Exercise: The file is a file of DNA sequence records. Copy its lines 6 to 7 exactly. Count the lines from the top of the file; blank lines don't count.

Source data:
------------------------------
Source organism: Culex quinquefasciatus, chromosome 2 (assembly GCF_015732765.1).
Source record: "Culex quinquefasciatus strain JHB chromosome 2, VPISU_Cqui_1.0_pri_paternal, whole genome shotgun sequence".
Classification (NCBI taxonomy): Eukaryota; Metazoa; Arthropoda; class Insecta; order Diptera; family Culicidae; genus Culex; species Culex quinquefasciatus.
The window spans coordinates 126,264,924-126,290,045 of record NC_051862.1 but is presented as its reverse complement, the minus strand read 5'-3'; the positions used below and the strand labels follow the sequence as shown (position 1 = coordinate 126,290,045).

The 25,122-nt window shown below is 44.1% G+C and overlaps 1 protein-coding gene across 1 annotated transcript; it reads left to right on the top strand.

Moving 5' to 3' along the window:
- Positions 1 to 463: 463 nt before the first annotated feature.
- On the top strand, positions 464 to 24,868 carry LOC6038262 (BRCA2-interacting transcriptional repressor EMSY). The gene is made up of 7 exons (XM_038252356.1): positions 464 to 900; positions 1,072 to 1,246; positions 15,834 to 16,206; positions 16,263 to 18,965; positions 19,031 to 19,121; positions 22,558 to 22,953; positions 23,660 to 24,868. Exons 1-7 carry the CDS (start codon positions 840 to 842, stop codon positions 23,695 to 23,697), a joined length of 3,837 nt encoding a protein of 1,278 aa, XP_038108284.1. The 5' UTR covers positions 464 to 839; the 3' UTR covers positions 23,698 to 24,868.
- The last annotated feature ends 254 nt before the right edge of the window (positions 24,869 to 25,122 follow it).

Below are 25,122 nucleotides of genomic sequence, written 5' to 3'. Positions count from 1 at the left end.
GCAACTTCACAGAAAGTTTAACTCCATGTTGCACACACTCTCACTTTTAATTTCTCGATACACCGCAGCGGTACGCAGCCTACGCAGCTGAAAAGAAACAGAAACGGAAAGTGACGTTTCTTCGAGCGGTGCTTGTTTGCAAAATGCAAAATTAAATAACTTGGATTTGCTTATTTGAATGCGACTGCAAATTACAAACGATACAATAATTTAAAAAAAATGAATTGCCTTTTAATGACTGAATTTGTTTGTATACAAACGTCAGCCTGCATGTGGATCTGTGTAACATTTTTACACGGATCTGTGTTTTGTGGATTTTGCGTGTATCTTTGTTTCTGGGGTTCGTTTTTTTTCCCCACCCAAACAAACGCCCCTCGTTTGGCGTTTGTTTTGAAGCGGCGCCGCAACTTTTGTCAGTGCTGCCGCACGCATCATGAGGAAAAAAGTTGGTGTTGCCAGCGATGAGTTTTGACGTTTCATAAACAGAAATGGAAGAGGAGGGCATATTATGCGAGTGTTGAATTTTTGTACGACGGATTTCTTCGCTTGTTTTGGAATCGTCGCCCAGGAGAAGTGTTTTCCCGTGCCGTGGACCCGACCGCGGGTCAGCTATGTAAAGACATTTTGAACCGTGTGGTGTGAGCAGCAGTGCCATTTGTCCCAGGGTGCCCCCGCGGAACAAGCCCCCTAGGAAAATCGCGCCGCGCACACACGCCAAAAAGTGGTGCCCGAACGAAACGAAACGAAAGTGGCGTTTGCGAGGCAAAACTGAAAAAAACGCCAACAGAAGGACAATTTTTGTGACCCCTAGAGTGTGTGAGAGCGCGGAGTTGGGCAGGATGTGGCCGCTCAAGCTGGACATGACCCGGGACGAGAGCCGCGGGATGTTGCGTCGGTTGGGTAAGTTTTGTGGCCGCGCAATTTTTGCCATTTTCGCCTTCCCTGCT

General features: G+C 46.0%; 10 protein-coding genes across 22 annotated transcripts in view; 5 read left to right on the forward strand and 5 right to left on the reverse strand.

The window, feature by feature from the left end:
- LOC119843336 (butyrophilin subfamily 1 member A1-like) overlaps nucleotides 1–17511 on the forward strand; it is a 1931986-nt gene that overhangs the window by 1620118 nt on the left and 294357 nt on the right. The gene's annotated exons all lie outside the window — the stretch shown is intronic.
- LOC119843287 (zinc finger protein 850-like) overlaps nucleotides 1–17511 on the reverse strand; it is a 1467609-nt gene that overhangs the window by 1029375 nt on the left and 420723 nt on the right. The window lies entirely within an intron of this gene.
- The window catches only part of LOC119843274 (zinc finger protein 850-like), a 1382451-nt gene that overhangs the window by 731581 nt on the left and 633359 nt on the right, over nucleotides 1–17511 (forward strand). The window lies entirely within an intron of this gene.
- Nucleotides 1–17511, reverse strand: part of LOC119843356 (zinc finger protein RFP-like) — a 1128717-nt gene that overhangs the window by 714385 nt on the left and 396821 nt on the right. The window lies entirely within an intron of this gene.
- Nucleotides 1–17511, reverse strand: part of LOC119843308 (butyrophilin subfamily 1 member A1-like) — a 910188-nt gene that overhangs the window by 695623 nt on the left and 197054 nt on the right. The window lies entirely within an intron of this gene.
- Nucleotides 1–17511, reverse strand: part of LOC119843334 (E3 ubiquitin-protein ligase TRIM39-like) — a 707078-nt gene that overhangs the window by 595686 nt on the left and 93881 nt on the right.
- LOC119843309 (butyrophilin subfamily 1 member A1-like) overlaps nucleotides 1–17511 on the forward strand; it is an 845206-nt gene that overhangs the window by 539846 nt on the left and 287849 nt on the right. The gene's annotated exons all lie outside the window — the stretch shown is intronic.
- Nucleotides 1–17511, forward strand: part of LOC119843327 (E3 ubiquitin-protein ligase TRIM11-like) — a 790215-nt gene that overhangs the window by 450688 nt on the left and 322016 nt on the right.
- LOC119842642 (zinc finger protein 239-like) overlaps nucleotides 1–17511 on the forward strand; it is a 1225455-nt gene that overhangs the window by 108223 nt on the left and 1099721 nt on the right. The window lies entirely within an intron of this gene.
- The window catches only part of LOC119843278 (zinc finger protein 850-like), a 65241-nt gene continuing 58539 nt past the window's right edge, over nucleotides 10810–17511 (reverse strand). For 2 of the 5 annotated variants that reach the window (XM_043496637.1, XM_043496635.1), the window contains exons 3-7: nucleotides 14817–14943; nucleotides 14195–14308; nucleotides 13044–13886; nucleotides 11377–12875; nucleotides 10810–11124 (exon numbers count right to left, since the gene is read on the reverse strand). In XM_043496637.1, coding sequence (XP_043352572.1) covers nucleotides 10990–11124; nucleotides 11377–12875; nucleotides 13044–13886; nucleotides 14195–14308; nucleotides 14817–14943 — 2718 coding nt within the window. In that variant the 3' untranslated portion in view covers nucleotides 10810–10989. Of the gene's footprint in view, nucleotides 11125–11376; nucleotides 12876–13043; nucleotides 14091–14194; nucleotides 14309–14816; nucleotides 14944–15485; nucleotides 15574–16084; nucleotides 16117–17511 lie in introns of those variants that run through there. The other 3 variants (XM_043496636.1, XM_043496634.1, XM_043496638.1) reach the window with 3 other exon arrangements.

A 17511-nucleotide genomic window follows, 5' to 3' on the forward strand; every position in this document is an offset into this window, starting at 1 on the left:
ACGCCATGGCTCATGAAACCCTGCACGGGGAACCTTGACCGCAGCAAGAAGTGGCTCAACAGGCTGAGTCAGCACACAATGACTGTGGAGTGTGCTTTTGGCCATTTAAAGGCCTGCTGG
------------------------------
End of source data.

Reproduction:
Moving 5' to 3' along the window:
- Positions 1 to 463: 463 nt before the first annotated feature.